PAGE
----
• We are sorry, but NCBI web applications do not support your browser and may not function properly. More information
Logo of nihpaAbout Author manuscriptsSubmit a manuscriptNIH Public Access; Author Manuscript; Accepted for publication in peer reviewed journal;
Endocrinol Metab Clin North Am. Author manuscript; available in PMC Dec 1, 2009.
Published in final edited form as:
PMCID: PMC2621269
NIHMSID: NIHMS84769

Intracellular Lipid Accumulation in Liver and Muscle and the Insulin Resistance Syndrome

Insulin Resistance Syndrome

Insulin resistance antedates the development of type 2 diabetes mellitus (T2DM) and also helps maintain the diabetic state. In non-diabetic individuals, insulin resistance commonly clusters with several anthropometric, metabolic, and hemodynamic traits including upper body fat distribution, glucose intolerance, dysfibrinolysis, relative hypertension, and dyslipidemia characterized by high triglycerides, low HDL cholesterol, and small dense LDL particles [1]. The term insulin resistance syndrome (IRS) or Metabolic Syndrome is used to refer to this cluster of interrelated traits, which predicts the future development of both T2DM and atherosclerotic disease [2]. While several sets of diagnostic criteria (e.g., ATPIII criteria) have been purported for clinical diagnosis, these diagnostic criteria can exhibit poor sensitivity for identifying patients with insulin resistance and dyslipidemia, and do not take in consideration the effect of age, race, ethnicity, and other variables [3]. Furthermore, the IRS incorporates multiple additional traits not recognized by established diagnostic criteria including markers of sub-clinical inflammation [4], altered circulating levels of factors derived from adipose tissue (adipokines) and the vasculature, and, importantly, intracellular lipid accumulation in liver and skeletal muscle, all of which are closely linked to the development of insulin resistance. Therefore, our use of the term insulin resistance syndrome will refer to the pathophysiological process responsible for the cardiometabolic trait cluster, without deference to Metabolic Syndrome diagnostic criteria. In this review, we will emphasize intrahepatocellular and intramyocellular lipid accumulation as components of the IRS, and the mechanisms responsible for the inter-relationships among ectopic fat deposition, insulin resistance, and associated metabolic traits.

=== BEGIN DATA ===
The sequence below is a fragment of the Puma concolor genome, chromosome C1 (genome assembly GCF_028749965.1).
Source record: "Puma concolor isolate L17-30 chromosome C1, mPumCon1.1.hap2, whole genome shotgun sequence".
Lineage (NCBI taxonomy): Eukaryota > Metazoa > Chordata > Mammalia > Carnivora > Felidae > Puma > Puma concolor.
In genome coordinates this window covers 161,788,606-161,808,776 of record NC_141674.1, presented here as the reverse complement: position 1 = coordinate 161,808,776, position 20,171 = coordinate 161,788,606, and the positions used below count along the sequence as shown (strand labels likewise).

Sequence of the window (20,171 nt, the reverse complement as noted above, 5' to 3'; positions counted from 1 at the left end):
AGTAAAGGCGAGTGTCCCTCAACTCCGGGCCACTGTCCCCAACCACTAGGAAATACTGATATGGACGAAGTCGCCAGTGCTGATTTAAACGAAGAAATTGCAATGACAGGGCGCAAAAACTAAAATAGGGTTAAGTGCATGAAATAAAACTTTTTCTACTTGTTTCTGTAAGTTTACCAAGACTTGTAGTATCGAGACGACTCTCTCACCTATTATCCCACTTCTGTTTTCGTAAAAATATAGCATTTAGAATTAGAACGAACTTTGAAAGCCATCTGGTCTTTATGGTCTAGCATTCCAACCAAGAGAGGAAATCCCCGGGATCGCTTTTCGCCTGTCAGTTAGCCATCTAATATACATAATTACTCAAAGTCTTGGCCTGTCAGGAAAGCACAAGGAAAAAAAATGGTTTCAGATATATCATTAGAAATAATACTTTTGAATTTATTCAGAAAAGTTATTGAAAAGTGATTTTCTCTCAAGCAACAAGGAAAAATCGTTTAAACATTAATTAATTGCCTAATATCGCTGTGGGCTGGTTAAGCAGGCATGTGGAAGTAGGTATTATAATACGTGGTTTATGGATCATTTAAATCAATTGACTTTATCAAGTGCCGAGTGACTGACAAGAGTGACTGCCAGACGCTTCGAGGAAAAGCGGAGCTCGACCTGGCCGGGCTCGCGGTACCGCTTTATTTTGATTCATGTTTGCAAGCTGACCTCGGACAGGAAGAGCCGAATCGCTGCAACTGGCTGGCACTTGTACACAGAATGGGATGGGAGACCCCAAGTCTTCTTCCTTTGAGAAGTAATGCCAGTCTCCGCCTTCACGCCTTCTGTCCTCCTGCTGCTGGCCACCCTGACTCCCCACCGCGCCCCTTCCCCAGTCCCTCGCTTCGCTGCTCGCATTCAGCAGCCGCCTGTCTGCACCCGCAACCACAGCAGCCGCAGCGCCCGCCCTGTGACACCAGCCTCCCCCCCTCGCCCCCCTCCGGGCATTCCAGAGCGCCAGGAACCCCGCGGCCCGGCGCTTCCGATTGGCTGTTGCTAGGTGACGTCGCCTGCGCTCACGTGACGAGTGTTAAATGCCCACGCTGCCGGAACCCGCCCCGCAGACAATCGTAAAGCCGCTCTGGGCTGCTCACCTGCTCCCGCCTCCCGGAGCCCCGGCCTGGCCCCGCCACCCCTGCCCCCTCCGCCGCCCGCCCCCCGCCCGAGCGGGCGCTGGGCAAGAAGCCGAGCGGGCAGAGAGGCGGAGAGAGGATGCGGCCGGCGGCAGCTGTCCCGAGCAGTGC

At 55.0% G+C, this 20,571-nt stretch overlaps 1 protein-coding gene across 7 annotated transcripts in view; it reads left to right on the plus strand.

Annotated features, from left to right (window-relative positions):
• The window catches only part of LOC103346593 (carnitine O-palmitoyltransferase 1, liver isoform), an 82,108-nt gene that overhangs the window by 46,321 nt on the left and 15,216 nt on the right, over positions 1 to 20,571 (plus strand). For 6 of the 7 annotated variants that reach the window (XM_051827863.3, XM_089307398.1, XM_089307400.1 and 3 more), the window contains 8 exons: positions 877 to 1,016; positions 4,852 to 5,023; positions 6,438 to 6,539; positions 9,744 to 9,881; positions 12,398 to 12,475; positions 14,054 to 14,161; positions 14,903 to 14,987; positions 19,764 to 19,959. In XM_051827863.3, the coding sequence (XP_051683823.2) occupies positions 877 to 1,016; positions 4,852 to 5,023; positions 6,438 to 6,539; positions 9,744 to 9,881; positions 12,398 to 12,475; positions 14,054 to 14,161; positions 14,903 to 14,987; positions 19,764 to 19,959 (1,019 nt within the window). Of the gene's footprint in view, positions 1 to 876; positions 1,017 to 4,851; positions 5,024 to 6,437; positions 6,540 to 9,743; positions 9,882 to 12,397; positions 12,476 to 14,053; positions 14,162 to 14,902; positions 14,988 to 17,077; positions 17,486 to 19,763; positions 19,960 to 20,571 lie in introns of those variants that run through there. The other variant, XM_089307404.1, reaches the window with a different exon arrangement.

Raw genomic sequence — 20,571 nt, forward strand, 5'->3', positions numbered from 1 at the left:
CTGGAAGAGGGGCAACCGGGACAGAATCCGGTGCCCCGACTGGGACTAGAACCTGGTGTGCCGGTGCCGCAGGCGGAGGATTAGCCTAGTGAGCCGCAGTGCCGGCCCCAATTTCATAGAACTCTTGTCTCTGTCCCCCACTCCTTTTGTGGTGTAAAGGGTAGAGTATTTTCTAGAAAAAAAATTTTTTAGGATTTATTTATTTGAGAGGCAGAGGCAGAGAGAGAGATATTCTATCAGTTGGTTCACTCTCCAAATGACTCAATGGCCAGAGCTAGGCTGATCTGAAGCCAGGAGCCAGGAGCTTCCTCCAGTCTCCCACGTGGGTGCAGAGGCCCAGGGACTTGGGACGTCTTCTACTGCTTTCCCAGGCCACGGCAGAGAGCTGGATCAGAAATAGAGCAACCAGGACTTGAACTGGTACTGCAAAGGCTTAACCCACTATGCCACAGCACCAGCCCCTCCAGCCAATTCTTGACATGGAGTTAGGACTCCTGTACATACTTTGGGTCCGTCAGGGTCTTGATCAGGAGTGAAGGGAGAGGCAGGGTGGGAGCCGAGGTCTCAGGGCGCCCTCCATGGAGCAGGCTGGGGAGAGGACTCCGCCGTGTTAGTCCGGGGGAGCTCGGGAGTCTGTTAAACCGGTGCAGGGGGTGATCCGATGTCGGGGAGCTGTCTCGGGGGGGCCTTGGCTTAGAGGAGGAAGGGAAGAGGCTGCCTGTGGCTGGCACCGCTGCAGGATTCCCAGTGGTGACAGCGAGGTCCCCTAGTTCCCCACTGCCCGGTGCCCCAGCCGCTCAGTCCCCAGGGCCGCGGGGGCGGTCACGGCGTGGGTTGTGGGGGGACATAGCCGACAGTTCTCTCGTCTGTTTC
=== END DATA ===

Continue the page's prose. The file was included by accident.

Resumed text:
Body Fat distribution, Insulin Resistance, and Obesity